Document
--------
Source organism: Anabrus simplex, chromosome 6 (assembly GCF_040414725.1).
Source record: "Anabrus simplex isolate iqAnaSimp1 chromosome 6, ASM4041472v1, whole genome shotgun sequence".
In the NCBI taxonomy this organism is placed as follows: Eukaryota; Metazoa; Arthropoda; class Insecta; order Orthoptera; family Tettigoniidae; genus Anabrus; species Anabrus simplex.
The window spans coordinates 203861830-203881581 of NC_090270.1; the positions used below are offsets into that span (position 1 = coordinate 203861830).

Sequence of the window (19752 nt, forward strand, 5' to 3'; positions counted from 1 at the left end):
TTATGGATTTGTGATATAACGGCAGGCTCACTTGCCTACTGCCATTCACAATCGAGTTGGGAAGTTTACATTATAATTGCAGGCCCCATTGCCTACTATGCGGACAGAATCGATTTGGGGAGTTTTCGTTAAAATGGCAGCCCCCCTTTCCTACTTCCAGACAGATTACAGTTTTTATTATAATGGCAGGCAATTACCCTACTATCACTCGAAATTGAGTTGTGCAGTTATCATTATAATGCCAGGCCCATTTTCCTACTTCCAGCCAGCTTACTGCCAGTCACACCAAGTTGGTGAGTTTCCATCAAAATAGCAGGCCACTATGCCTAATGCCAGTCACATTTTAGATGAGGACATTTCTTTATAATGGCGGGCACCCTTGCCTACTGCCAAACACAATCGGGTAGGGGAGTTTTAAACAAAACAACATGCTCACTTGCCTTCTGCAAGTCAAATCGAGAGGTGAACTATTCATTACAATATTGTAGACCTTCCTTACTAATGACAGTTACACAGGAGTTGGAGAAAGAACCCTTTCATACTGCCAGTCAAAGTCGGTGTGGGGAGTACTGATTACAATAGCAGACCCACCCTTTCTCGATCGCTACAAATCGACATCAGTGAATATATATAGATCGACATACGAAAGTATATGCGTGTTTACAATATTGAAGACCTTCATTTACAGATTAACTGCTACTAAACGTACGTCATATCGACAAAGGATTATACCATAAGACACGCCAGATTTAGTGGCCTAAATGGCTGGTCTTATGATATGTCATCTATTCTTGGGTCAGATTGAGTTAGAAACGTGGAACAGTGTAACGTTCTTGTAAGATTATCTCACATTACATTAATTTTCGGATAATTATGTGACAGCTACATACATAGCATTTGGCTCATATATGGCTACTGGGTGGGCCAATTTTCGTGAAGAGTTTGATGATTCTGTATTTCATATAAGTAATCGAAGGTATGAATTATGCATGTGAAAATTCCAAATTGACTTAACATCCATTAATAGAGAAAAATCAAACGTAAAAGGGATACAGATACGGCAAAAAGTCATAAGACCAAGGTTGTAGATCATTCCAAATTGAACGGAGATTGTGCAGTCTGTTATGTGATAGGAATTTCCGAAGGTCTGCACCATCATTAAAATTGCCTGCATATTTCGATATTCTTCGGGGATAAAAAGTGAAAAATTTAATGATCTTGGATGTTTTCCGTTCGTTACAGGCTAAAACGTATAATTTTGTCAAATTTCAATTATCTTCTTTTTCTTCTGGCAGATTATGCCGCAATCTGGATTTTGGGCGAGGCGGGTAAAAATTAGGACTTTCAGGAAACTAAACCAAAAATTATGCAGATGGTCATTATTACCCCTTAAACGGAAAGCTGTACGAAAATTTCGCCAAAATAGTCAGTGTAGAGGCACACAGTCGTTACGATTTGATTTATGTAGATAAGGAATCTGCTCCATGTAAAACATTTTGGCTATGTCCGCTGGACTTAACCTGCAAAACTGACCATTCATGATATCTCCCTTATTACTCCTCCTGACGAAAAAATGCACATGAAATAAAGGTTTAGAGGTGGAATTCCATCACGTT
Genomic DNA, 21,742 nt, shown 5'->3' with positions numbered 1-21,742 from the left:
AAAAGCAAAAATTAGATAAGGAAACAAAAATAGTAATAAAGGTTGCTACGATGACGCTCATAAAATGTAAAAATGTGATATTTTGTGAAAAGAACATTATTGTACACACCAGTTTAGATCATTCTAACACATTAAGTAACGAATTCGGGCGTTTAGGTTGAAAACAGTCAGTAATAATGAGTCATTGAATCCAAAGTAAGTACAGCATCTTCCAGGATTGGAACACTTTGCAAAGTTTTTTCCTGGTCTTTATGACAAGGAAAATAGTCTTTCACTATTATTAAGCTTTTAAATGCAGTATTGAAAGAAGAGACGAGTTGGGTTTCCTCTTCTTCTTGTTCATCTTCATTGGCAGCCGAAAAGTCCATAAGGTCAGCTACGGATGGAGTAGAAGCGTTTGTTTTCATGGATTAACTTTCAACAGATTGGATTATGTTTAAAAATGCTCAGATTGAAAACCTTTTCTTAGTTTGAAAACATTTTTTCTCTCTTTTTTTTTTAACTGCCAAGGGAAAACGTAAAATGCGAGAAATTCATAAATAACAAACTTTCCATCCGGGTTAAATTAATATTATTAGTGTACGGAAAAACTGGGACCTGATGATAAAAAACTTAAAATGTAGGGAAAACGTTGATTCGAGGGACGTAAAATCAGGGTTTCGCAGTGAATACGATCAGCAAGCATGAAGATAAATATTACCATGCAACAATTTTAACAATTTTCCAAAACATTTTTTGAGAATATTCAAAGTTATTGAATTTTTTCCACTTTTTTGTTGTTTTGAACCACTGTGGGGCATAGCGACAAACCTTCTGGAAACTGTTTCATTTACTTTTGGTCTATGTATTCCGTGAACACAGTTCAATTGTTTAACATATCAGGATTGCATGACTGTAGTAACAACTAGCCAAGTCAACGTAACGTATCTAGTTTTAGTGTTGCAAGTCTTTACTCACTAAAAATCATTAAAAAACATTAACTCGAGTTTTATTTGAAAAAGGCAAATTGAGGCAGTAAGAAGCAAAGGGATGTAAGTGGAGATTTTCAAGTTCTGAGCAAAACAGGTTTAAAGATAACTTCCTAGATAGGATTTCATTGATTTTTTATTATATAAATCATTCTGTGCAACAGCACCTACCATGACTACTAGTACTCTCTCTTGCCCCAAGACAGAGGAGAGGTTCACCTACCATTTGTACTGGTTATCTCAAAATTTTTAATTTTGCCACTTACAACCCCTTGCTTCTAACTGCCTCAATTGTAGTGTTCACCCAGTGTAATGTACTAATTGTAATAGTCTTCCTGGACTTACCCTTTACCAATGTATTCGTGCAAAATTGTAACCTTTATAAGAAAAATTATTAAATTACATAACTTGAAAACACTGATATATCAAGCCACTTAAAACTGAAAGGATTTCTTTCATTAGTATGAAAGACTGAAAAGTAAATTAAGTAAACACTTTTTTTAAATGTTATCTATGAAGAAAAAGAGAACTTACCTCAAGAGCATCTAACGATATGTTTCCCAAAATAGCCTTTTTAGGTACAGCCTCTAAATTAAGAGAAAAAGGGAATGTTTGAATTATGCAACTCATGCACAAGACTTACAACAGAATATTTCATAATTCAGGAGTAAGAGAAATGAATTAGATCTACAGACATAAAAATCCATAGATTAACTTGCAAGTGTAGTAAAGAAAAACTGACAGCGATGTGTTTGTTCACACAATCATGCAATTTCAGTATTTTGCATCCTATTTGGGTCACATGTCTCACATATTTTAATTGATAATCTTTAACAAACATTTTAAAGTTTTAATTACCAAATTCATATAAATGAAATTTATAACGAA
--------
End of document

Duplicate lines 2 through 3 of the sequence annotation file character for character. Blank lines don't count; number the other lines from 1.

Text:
Source record: "Anabrus simplex isolate iqAnaSimp1 chromosome 6, ASM4041472v1, whole genome shotgun sequence".
In the NCBI taxonomy this organism is placed as follows: Eukaryota; Metazoa; Arthropoda; class Insecta; order Orthoptera; family Tettigoniidae; genus Anabrus; species Anabrus simplex.